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Green Acre #430: Curse of the Black Walnut


By Stephanie Cavanaugh

Q: I HAVE A black walnut tree in my small backyard and can’t get anything to grow anywhere near it. Could it be cursed? 

A: No. No, it’s not cursed. It’s a black walnut. A beautiful tree with magnificent wood and delicious nuts, BUT . . .

I’m glad black walnuts were not on my radar when we needed a tree in the backyard. We were in an angry mood, my Prince and I, when we went tree-shopping. This is not the best way to buy something that would be with us for decades. Possibly you know that.

See, we had these townhouses that went up behind our home in the Capitol Hill neighborhood of Washington DC. Four stories tall, blocking the previous view from the back porch of nothing but sky, an invasion of privacy—theirs and ours. 

(I could say something here about the congressman’s wife who left her bedroom blinds up while dressing, but I won’t. We had a nice clear, pornographic view.)

Packing our umbrage into the truck, we headed for Homestead Gardens in Davidsonville, Maryland, which tends to many of our whims and fantasies. 

We want a beautiful tree that will grow fast. Fast. We need to hide a terrible view, we (meaning I) said. And, we want our privacy back. Now. 

So, we loaded a 12-foot Kwanzan cherry with a root ball the size of a Mini Cooper into the truck and tootled home. With the help of several neighbors, it was hauled into the garden. As promised, it grew fast and fabulously: 15 years later it’s 30 feet tall with a 15-foot canopy.

I suspect the giant neighborhood black walnuts had a similar genesis. Probably planted in the 1970s when the neighborhood had a lot of do-it-yourselfers with a Peace Corps/hippie aesthetic; one can imagine the gleam in the eyes of the planters. Not only would they hide unsightly neighbors, but there would also be free nuts, and the wood could be used for kidney-shaped coffee tables and kitchen counters and such. Tools were amassed. 

The trees still stand, untouched by ax or saw. 

Some years ago I wrote about Ken Jarboe, a neighbor who bought a townhouse near the Marine Barracks with a backyard filled with nothing but clay soil and weeds. But for a massive black walnut tree, it was a blank canvas. 

Envisioning a Japanese garden, he added three cherry trees, a dogwood, and a meandering white stone path, “for a river effect,” he told me. 

Everything died—except the black walnut, which has a lifespan of 250 years, give or take a decade. 

The tree weeps a substance called juglone, which is toxic to most other plants in its vicinity. While its russet-colored sap is useful in hair and clothing dyes and wood stain, juglone dripped along that white stone path made it look like “a smoker’s teeth,” said Jarboe. “Instead of a nice river effect, it’s the Anacostia River on a bad day,” he added.

Gardening pro Melinda Myers suggests not putting susceptible plants within 50 feet of the tree. And make sure you account for the tree’s rapid growth (about a foot a year), and eventual height of 120 feet and 50 foot width.  

That goes for your neighbor’s tree as well, which Maggie Hall and her husband, Gary Humfelt, found out when nothing grew beneath the branches of the enormous tree next door (which had taken root inside a garage and was allowed to grow right through the roof, “which made the garage pretty useless as a garage,” she told me).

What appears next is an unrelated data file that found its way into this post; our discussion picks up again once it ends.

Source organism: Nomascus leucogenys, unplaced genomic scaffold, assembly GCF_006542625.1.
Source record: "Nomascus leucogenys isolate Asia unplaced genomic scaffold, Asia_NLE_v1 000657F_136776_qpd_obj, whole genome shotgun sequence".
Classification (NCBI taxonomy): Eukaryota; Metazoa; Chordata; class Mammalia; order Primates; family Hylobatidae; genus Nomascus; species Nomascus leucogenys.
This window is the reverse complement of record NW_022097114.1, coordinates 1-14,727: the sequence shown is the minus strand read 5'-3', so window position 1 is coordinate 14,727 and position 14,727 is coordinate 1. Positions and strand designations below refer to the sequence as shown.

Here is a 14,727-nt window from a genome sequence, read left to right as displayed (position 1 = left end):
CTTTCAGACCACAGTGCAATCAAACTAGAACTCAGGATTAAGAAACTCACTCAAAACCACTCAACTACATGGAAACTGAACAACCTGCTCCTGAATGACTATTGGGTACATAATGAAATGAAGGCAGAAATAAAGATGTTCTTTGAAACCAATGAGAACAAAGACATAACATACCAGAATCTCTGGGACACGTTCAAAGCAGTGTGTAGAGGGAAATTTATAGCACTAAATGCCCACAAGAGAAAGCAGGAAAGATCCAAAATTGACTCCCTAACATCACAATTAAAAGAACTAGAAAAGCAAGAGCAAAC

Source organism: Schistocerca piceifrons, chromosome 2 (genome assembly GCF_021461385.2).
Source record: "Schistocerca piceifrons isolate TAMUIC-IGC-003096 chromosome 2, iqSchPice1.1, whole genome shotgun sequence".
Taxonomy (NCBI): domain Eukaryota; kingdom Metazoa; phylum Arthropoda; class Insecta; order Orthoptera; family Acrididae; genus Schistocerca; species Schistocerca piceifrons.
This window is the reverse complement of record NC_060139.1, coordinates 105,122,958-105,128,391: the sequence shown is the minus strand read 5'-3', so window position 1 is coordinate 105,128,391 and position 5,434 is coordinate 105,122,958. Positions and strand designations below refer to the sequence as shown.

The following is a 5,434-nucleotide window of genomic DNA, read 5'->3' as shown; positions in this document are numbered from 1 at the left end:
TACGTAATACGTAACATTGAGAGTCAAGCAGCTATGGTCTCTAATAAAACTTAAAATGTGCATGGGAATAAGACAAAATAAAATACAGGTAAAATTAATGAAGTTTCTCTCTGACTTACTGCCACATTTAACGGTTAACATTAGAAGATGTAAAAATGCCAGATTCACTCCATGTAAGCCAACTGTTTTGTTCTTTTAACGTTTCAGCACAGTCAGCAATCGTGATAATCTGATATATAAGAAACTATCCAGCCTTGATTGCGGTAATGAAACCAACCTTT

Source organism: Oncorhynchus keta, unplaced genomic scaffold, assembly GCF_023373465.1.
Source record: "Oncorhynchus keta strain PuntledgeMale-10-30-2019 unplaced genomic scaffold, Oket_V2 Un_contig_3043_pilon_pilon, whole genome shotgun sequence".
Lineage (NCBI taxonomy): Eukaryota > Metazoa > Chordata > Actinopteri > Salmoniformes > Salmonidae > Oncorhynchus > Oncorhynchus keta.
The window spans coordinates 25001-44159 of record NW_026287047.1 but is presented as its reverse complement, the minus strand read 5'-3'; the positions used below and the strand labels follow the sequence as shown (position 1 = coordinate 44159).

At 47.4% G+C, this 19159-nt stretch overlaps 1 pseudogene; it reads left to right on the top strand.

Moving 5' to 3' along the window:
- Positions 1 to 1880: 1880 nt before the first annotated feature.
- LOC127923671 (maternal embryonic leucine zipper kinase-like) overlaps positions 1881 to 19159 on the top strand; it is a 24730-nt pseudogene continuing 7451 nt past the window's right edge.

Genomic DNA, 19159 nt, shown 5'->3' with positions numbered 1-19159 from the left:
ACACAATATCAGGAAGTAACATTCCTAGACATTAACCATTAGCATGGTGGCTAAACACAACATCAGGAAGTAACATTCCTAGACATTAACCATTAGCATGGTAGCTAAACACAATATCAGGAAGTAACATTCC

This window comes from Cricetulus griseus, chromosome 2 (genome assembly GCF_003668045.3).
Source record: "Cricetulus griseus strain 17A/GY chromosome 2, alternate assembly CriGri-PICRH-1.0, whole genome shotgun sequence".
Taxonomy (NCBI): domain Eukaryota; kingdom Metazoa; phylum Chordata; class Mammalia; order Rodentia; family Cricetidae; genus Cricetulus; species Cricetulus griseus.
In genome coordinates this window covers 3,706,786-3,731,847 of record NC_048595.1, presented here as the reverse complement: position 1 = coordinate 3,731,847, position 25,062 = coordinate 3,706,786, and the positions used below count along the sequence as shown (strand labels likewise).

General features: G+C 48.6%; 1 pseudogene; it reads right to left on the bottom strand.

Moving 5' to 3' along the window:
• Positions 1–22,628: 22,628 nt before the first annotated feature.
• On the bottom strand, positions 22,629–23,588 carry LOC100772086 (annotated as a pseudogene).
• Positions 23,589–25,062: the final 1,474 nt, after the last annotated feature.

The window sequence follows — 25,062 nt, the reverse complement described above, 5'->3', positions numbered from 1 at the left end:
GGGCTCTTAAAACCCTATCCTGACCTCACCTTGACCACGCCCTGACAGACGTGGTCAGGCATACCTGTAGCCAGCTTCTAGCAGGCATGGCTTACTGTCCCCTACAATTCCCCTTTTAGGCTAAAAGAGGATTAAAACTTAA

“We loved it because it was handsome and provided widespread shade over our yard in the brutal heat of a DC summer,” she said. “But we hated it because it poisoned the soil.”

After several years of struggle, and many expensive floral failures, they discovered the black walnut was the culprit. “The only plant that survived the ravages of the poison were begonias. Not that they exactly flourished,” she said.

Among the plants that should limp along beneath the mighty canopy, are squills and snowdrops, for an early spring show, says Myers. For summer through fall, hosta, lungwort, Solomon’s seal, and Canadian ginger are known to be tolerant as well. 

Forget removing the tree and cultivating roses. “The juglone remains in the soil until the roots, nuts, and leaves totally decompose,” she says.

One more thing. Forget relaxing in the tree’s generous shade as the nuts ripen. They’re hard, heavy and fall off the tree with “such an extraordinary force that the only way to safely spend time in the yard,” said Maggie Hall, “is by sporting a crash helmet.”


3 thoughts on “Green Acre #430: Curse of the Black Walnut

  1. Stephanie S Cavanaugh says:

    Glad to be of help:)

  2. Maureen Young says:

    Wow! Now I don’t feel so guilty about cutting down the huge American Holly in my teeny back garden! Dropping very prickly leaves everywhere. I was told a fifty-year-old tree like that didn’t belong in a tiny city garden. So down and out it went, leaving me with a sunny, happy garden!!

  3. Neal Barkus says:

    Great article, and oh so true. But I think the black walnut’s killer effect on nearby plants also must spread through roots. One walnut tree in our yard has killed several red maples nowhere near the walnut’s canopy.

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